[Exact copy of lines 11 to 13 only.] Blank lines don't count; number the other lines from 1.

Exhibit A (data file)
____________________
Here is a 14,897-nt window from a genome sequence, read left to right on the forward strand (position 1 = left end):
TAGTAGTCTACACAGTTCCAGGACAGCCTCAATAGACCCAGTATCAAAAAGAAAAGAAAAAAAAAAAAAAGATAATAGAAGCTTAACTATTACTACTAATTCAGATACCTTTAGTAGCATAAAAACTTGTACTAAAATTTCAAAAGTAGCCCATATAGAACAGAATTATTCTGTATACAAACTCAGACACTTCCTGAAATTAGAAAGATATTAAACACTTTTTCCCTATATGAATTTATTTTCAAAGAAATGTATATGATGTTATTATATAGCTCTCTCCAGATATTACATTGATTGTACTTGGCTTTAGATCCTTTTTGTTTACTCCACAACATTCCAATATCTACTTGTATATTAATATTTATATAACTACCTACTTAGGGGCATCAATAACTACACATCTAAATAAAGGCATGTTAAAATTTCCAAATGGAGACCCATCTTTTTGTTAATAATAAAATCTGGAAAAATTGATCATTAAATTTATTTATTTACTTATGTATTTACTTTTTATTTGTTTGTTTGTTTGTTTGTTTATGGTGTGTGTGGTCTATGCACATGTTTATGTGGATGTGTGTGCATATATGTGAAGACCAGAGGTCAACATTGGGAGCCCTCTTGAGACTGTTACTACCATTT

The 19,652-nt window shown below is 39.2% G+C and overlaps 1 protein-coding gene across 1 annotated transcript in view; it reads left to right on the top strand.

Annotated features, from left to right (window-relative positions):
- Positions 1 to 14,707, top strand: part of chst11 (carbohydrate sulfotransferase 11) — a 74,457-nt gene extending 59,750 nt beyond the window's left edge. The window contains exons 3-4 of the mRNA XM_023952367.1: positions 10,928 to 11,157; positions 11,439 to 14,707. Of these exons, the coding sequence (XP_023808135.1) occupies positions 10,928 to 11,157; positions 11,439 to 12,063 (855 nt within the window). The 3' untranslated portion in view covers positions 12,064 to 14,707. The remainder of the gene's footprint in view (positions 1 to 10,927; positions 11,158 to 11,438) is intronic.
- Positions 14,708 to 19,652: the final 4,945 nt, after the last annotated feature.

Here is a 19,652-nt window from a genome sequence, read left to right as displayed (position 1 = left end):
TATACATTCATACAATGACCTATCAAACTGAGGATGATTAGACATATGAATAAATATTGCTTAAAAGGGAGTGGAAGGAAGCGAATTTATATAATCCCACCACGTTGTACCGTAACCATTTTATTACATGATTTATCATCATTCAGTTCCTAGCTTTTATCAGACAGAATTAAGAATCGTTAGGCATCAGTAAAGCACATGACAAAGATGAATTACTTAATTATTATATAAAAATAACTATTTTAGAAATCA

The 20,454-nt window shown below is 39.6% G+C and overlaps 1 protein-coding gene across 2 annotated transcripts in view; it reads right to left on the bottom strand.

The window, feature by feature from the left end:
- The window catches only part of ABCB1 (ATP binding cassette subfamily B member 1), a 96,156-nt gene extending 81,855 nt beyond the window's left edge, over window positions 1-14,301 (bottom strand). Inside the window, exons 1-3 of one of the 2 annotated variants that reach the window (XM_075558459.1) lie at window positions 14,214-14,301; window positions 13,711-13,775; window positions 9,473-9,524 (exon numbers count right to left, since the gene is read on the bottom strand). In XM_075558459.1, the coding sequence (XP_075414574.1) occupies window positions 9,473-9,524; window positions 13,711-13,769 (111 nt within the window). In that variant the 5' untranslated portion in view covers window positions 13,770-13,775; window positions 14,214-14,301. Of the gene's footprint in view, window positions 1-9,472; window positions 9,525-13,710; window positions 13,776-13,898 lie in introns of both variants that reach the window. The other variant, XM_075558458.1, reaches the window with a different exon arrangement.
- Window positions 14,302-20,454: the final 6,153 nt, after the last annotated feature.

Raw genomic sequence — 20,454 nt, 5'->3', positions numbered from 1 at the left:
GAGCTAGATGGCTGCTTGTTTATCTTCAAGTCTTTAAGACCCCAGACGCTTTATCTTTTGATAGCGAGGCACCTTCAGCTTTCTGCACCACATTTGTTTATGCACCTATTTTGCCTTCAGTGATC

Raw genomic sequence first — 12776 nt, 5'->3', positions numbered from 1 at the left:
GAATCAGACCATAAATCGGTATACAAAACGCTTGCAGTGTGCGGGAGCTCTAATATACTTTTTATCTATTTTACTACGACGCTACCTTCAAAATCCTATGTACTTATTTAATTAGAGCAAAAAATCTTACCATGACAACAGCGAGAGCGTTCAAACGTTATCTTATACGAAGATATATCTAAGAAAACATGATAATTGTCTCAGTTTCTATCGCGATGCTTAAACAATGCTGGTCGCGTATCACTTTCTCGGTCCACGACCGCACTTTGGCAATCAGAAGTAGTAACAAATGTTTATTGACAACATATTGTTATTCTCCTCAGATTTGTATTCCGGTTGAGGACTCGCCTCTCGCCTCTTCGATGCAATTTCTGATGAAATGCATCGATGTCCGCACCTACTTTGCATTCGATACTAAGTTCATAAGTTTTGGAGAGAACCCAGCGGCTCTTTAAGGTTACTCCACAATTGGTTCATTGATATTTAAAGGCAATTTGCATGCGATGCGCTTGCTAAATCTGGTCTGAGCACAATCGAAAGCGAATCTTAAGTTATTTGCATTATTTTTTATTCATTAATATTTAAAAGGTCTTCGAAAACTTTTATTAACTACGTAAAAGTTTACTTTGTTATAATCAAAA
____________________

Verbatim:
- The window catches only part of ABCB1 (ATP binding cassette subfamily B member 1), a 96,156-nt gene extending 81,855 nt beyond the window's left edge, over window positions 1-14,301 (bottom strand). Inside the window, exons 1-3 of one of the 2 annotated variants that reach the window (XM_075558459.1) lie at window positions 14,214-14,301; window positions 13,711-13,775; window positions 9,473-9,524 (exon numbers count right to left, since the gene is read on the bottom strand). In XM_075558459.1, the coding sequence (XP_075414574.1) occupies window positions 9,473-9,524; window positions 13,711-13,769 (111 nt within the window). In that variant the 5' untranslated portion in view covers window positions 13,770-13,775; window positions 14,214-14,301. Of the gene's footprint in view, window positions 1-9,472; window positions 9,525-13,710; window positions 13,776-13,898 lie in introns of both variants that reach the window. The other variant, XM_075558458.1, reaches the window with a different exon arrangement.
- Window positions 14,302-20,454: the final 6,153 nt, after the last annotated feature.

Raw genomic sequence — 20,454 nt, 5'->3', positions numbered from 1 at the left: